Wednesday, 16 December 2020 00:01

Scottish non-food sales “gathering momentum”

Scottish non-food sales “gathering momentum” Photo: Mikey Jones

Despite a 2.3% year-on-year decrease for Scottish retail sales in November, it is thought they are “gathering momentum” in the build-up to Christmas, with average sales growth at its second-highest level all year.

The latest SRC-KPMG Scottish Retail Sales Monitor found that like-for-like total sales decreased by 2.7% on last November, when they fell 2.6%. However, adjusted for deflation, Scottish sales dropped by 0.1%.

Total food sales were 2.2% down on November 2014 but, adjusted for the effect of online sales, they increased by 0.4%, over a 0.9% rise in the same month last year.

The three-month average total non-foods sales growth was 0.8% in Scotland – its second-highest level this year. However this compares with 3.5% growth in the rest of the UK, and represents a 0.3% widening of the gap seen in October.

David Martin, head of policy and external affairs, said: “Learning the lessons from last year, consumers ducked the frenzy of the Black Friday bargain hunt on the high street and made more of their purchases online in November. As the lines between retail channels become increasingly blurred a disappointing set of headline store figures masks a positive non-food retail performance. The six month rolling average reached 0.7%, its highest level since November 2014, suggestive of Non-Food sales gathering momentum ahead of Christmas.

“Non-food sales were the main beneficiary of the Black Friday bounce and grew by 0.4% once adjusted for the effect of online sales. The evidence suggests that consumers held back their spending in the first few weeks of November in order to capitalise on the deals and offers during the final week of the month.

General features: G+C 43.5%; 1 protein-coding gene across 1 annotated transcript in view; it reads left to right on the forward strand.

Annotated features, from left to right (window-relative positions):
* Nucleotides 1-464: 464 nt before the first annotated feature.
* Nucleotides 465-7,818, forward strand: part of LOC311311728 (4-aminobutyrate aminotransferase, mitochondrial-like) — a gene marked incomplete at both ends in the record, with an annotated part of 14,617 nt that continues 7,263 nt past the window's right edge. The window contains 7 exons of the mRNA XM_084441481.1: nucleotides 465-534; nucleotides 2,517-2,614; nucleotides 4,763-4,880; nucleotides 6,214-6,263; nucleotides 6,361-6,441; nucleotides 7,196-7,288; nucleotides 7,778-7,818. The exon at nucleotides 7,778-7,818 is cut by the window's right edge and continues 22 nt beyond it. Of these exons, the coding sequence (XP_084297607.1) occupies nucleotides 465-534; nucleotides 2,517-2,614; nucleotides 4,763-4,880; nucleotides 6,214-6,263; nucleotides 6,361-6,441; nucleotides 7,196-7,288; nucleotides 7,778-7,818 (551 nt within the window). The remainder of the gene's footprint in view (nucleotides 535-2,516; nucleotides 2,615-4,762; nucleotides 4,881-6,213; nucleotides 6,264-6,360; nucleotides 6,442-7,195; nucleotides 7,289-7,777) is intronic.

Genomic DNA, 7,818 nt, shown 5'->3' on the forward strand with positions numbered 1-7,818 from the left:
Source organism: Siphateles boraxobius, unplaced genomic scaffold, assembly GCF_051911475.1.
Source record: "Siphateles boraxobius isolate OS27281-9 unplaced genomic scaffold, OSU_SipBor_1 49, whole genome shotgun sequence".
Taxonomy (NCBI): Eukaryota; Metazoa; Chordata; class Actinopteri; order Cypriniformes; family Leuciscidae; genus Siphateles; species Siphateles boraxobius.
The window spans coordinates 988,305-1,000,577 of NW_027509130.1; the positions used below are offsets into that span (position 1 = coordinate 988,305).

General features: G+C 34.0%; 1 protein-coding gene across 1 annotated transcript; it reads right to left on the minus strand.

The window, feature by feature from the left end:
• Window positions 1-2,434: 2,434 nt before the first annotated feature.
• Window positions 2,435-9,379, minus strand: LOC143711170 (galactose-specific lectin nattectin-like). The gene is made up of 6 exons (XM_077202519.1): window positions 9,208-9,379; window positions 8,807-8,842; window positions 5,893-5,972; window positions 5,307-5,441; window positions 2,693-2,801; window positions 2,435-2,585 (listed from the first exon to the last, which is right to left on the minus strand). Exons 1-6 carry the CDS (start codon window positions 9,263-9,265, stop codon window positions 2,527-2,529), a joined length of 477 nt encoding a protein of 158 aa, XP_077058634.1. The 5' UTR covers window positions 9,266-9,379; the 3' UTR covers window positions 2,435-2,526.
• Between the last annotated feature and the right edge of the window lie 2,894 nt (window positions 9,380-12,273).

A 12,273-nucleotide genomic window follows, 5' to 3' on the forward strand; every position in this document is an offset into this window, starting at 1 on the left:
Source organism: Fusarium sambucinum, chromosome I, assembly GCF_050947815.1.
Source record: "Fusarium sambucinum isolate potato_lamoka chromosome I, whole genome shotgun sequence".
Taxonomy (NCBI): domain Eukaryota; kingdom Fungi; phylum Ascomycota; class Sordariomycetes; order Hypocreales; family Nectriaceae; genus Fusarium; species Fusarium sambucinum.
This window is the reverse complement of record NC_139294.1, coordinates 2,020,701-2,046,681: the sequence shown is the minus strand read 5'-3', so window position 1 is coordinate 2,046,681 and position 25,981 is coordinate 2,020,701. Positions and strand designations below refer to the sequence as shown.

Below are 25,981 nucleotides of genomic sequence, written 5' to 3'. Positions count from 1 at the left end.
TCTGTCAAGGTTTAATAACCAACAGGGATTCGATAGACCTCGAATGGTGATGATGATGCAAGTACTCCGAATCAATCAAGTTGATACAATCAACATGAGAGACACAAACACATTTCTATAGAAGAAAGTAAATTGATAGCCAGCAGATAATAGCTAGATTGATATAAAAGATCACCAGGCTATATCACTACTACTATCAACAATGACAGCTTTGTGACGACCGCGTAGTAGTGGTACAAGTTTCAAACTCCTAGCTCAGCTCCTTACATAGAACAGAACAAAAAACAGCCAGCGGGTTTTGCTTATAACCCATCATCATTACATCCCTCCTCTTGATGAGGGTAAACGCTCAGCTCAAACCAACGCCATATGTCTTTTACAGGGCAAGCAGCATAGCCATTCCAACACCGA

“Promotions stimulated sales in of cosmetic products and electrical items, as household get ready for Christmas, while consumers continued to spend on big ticket items like furniture.

“The Black Friday event disrupted sales patterns in November and only time will tell what true affect it has had on the build up to Christmas.”

David McCorquodale, head of retail at KPMG, said: “The evidence suggests Scottish consumers are waiting for promoted bargains before committing to spend. The unknown element of this standoff is whether retailers will feed this discount addiction before Christmas, or, hold their nerve and their margins.

“Non-Food sales, adjusted for the effect of online, grew by 0.4% during November, with mid-month demand being weak and uplift driven by significant activity around Black Friday. Most of the Black Friday activity focussed on electricals and household appliances, with online channels proving most popular. The 2.2% decline in Total Food sales is the best performance since June but the grocers will be keen to see better recovery in this segment over the Christmas period.

“With little to cheer from November’s trading, retailers will be hoping for a dry yet chilly run in to Christmas and let the theatre of the store drive sales rather than an internet bombardment of basement bargains. Consumers, on the other hand, will test the resolve in the search for value.”


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